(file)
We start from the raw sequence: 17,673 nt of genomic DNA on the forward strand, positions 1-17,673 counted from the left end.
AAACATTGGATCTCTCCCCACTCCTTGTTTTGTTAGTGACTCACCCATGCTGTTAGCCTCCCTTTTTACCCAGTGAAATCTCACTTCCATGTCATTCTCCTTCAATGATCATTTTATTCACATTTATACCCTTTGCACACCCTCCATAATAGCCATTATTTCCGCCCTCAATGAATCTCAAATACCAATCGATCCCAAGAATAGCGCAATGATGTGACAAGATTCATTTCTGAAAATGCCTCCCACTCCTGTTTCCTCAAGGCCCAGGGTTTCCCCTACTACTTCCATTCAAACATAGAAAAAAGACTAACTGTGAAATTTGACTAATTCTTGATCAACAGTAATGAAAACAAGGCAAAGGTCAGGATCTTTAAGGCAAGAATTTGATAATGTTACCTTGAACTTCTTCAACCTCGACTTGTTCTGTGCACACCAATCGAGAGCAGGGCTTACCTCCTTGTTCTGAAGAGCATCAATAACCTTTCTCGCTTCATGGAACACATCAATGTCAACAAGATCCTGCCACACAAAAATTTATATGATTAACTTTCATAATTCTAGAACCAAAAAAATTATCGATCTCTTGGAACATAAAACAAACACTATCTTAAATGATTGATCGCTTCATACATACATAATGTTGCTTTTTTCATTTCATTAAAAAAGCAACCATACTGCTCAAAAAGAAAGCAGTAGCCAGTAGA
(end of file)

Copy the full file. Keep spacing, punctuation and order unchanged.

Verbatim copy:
We start from the raw sequence: 17,673 nt of genomic DNA on the forward strand, positions 1-17,673 counted from the left end.
AAACATTGGATCTCTCCCCACTCCTTGTTTTGTTAGTGACTCACCCATGCTGTTAGCCTCCCTTTTTACCCAGTGAAATCTCACTTCCATGTCATTCTCCTTCAATGATCATTTTATTCACATTTATACCCTTTGCACACCCTCCATAATAGCCATTATTTCCGCCCTCAATGAATCTCAAATACCAATCGATCCCAAGAATAGCGCAATGATGTGACAAGATTCATTTCTGAAAATGCCTCCCACTCCTGTTTCCTCAAGGCCCAGGGTTTCCCCTACTACTTCCATTCAAACATAGAAAAAAGACTAACTGTGAAATTTGACTAATTCTTGATCAACAGTAATGAAAACAAGGCAAAGGTCAGGATCTTTAAGGCAAGAATTTGATAATGTTACCTTGAACTTCTTCAACCTCGACTTGTTCTGTGCACACCAATCGAGAGCAGGGCTTACCTCCTTGTTCTGAAGAGCATCAATAACCTTTCTCGCTTCATGGAACACATCAATGTCAACAAGATCCTGCCACACAAAAATTTATATGATTAACTTTCATAATTCTAGAACCAAAAAAATTATCGATCTCTTGGAACATAAAACAAACACTATCTTAAATGATTGATCGCTTCATACATACATAATGTTGCTTTTTTCATTTCATTAAAAAAGCAACCATACTGCTCAAAAAGAAAGCAGTAGCCAGTAGA